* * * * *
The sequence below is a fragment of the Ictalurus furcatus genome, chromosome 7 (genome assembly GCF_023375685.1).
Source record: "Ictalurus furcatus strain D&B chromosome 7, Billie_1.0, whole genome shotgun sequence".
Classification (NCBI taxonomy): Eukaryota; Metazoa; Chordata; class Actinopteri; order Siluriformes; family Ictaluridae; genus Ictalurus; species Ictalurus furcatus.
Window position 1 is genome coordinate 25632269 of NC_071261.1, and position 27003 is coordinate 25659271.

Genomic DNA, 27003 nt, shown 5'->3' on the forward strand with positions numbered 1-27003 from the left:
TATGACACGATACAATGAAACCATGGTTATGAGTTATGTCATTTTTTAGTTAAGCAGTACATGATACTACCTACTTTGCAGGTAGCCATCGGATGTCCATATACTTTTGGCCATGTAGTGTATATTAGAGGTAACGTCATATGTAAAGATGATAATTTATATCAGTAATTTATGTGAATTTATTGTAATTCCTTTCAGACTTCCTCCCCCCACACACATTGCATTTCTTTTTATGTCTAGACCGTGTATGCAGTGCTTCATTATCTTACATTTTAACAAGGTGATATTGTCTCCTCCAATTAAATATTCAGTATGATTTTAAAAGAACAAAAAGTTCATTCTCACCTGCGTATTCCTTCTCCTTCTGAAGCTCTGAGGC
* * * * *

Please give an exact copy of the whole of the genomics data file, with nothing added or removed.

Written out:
The sequence below is a fragment of the Ictalurus furcatus genome, chromosome 7 (genome assembly GCF_023375685.1).
Source record: "Ictalurus furcatus strain D&B chromosome 7, Billie_1.0, whole genome shotgun sequence".
Classification (NCBI taxonomy): Eukaryota; Metazoa; Chordata; class Actinopteri; order Siluriformes; family Ictaluridae; genus Ictalurus; species Ictalurus furcatus.
Window position 1 is genome coordinate 25632269 of NC_071261.1, and position 27003 is coordinate 25659271.

Genomic DNA, 27003 nt, shown 5'->3' on the forward strand with positions numbered 1-27003 from the left:
TATGACACGATACAATGAAACCATGGTTATGAGTTATGTCATTTTTTAGTTAAGCAGTACATGATACTACCTACTTTGCAGGTAGCCATCGGATGTCCATATACTTTTGGCCATGTAGTGTATATTAGAGGTAACGTCATATGTAAAGATGATAATTTATATCAGTAATTTATGTGAATTTATTGTAATTCCTTTCAGACTTCCTCCCCCCACACACATTGCATTTCTTTTTATGTCTAGACCGTGTATGCAGTGCTTCATTATCTTACATTTTAACAAGGTGATATTGTCTCCTCCAATTAAATATTCAGTATGATTTTAAAAGAACAAAAAGTTCATTCTCACCTGCGTATTCCTTCTCCTTCTGAAGCTCTGAGGC